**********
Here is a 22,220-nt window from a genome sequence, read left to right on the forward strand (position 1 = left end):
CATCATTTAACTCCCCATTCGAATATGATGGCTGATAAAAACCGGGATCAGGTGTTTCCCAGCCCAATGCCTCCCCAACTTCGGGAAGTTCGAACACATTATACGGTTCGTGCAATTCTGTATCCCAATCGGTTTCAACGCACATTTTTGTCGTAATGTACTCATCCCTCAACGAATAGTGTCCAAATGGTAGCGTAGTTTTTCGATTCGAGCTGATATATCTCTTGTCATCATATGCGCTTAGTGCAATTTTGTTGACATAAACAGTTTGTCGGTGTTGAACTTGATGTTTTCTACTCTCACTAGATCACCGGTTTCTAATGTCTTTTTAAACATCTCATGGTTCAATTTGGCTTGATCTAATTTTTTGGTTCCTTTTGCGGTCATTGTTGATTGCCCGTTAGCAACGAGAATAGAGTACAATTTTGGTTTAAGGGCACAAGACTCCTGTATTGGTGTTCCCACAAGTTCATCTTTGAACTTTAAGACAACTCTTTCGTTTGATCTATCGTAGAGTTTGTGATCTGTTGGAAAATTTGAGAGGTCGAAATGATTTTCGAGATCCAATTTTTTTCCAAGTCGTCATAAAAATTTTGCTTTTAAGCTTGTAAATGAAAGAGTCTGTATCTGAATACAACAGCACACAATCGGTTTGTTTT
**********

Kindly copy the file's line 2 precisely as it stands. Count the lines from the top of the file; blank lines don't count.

CATCATTTAACTCCCCATTCGAATATGATGGCTGATAAAAACCGGGATCAGGTGTTTCCCAGCCCAATGCCTCCCCAACTTCGGGAAGTTCGAACACATTATACGGTTCGTGCAATTCTGTATCCCAATCGGTTTCAACGCACATTTTTGTCGTAATGTACTCATCCCTCAACGAATAGTGTCCAAATGGTAGCGTAGTTTTTCGATTCGAGCTGATATATCTCTTGTCATCATATGCGCTTAGTGCAATTTTGTTGACATAAACAGTTTGTCGGTGTTGAACTTGATGTTTTCTACTCTCACTAGATCACCGGTTTCTAATGTCTTTTTAAACATCTCATGGTTCAATTTGGCTTGATCTAATTTTTTGGTTCCTTTTGCGGTCATTGTTGATTGCCCGTTAGCAACGAGAATAGAGTACAATTTTGGTTTAAGGGCACAAGACTCCTGTATTGGTGTTCCCACAAGTTCATCTTTGAACTTTAAGACAACTCTTTCGTTTGATCTATCGTAGAGTTTGTGATCTGTTGGAAAATTTGAGAGGTCGAAATGATTTTCGAGATCCAATTTTTTTCCAAGTCGTCATAAAAATTTTGCTTTTAAGCTTGTAAATGAAAGAGTCTGTATCTGAATACAACAGCACACAATCGGTTTGTTTT